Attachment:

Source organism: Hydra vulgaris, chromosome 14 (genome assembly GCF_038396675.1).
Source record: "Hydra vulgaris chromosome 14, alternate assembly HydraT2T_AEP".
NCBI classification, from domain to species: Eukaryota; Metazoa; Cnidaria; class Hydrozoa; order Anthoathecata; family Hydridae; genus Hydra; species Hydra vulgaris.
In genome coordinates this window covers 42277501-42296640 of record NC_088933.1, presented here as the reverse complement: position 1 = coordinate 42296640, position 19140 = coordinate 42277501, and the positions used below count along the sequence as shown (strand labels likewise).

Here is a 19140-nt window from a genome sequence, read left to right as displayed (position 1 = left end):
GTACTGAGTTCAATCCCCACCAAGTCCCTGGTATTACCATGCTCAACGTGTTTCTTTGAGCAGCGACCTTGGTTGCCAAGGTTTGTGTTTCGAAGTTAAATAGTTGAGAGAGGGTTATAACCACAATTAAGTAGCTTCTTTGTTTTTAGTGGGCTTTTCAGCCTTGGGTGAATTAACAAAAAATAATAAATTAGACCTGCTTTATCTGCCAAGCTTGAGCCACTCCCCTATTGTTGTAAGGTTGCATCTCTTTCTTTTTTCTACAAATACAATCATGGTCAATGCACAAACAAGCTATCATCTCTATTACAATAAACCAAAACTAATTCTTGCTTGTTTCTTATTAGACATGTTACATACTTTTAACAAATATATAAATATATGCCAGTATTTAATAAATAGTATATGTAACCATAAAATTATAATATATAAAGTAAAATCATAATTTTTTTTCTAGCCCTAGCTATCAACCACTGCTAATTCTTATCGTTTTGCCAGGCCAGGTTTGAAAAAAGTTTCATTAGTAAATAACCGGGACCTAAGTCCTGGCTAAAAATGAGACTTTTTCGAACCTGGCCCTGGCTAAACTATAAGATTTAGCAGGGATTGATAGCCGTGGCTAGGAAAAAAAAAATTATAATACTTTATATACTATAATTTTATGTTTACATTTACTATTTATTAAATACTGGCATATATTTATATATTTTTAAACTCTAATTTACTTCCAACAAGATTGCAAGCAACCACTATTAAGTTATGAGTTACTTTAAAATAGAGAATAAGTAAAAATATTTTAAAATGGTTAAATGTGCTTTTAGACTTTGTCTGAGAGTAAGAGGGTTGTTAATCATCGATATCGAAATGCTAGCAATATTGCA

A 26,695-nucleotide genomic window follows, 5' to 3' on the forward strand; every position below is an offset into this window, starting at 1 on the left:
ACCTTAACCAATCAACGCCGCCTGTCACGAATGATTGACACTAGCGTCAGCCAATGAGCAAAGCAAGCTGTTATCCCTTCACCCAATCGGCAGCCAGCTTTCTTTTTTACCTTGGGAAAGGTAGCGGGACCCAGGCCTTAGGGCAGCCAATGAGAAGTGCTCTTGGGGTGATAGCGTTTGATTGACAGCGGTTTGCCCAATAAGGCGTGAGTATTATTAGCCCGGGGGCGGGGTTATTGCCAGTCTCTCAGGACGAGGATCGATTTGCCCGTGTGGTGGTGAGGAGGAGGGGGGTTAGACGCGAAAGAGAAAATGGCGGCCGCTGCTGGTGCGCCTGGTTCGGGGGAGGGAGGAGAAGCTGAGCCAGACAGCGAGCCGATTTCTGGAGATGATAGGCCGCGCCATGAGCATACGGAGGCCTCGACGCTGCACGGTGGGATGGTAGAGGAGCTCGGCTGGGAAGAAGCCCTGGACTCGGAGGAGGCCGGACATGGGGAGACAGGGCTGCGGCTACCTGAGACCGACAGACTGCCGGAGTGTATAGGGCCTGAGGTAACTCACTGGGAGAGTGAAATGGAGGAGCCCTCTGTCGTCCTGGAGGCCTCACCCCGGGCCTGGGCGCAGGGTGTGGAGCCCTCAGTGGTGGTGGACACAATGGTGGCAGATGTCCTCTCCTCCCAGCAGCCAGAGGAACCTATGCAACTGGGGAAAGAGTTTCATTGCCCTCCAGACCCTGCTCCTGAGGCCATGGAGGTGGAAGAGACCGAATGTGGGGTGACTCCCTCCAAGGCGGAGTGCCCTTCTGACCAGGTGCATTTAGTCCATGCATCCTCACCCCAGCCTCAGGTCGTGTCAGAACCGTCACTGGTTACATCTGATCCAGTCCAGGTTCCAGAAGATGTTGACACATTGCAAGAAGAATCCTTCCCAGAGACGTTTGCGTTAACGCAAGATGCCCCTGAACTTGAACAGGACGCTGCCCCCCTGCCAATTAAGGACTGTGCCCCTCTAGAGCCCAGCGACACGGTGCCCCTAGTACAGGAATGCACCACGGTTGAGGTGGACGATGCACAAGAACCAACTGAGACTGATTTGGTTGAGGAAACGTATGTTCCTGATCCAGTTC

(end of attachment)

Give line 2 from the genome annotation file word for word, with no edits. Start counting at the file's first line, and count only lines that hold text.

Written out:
Source record: "Hydra vulgaris chromosome 14, alternate assembly HydraT2T_AEP".